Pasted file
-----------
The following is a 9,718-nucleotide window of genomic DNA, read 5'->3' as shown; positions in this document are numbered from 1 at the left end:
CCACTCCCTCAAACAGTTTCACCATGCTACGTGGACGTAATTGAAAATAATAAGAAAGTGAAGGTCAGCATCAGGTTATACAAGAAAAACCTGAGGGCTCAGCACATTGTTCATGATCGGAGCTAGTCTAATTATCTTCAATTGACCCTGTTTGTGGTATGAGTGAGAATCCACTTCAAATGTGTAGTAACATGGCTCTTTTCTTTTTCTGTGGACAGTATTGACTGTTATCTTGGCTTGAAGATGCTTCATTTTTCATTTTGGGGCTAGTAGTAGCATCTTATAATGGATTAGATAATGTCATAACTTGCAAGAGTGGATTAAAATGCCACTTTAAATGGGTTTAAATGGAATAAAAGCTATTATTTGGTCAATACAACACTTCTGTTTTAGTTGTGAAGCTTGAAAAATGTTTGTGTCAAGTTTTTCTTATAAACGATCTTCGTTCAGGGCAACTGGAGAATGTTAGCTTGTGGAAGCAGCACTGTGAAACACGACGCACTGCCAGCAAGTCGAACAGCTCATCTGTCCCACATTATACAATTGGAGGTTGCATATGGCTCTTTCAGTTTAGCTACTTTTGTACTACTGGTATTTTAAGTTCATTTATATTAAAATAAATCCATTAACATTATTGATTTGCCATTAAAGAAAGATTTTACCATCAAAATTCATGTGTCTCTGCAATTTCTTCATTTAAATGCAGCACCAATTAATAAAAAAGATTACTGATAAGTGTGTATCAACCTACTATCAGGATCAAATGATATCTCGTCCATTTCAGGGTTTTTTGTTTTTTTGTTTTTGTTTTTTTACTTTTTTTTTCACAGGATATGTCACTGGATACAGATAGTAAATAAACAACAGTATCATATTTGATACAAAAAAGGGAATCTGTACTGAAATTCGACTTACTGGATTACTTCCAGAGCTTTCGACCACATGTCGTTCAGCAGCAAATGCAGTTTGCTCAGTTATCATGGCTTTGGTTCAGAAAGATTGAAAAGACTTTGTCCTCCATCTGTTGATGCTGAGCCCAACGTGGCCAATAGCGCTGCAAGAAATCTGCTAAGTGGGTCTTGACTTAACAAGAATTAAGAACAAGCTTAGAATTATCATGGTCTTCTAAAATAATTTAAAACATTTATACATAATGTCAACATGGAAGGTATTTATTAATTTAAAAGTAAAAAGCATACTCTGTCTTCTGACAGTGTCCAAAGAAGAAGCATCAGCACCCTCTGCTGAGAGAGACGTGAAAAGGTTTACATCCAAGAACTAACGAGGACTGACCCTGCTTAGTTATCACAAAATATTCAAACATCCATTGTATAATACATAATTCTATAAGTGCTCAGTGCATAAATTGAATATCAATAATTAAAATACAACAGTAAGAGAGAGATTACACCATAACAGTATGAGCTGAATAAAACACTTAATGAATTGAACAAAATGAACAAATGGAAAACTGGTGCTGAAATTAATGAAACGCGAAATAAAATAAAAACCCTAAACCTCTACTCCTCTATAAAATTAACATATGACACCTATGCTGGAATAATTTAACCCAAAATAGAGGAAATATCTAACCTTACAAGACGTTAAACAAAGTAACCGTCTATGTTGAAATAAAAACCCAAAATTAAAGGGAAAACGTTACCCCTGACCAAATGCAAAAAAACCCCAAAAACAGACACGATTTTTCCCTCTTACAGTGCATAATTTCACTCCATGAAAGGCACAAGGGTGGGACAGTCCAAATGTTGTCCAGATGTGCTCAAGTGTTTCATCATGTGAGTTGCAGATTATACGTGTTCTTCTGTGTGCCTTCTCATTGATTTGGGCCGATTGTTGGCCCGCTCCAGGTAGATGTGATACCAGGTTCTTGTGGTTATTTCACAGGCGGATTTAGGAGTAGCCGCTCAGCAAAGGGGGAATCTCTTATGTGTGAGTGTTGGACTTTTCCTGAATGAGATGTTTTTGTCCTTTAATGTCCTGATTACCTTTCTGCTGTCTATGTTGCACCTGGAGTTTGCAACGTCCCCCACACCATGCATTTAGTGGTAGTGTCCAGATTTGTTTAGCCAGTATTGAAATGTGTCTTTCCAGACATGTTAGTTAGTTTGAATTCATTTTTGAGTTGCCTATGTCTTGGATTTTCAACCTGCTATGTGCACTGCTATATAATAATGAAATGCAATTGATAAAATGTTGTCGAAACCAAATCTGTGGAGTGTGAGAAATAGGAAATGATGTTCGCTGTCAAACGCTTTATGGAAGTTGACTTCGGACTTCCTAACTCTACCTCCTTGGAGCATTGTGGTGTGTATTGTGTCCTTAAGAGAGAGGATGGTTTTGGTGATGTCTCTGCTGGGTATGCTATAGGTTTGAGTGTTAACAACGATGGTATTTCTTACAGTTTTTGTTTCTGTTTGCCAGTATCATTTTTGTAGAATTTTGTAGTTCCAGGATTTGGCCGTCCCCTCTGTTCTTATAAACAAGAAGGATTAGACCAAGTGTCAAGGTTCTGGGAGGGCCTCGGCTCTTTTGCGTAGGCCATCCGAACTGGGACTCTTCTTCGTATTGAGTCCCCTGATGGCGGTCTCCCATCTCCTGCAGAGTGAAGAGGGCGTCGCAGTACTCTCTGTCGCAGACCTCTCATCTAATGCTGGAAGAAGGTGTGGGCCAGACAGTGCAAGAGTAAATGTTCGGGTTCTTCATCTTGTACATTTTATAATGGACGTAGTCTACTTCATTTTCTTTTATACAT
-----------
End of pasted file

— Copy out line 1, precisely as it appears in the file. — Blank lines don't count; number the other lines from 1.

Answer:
The following is a 9,718-nucleotide window of genomic DNA, read 5'->3' as shown; positions in this document are numbered from 1 at the left end: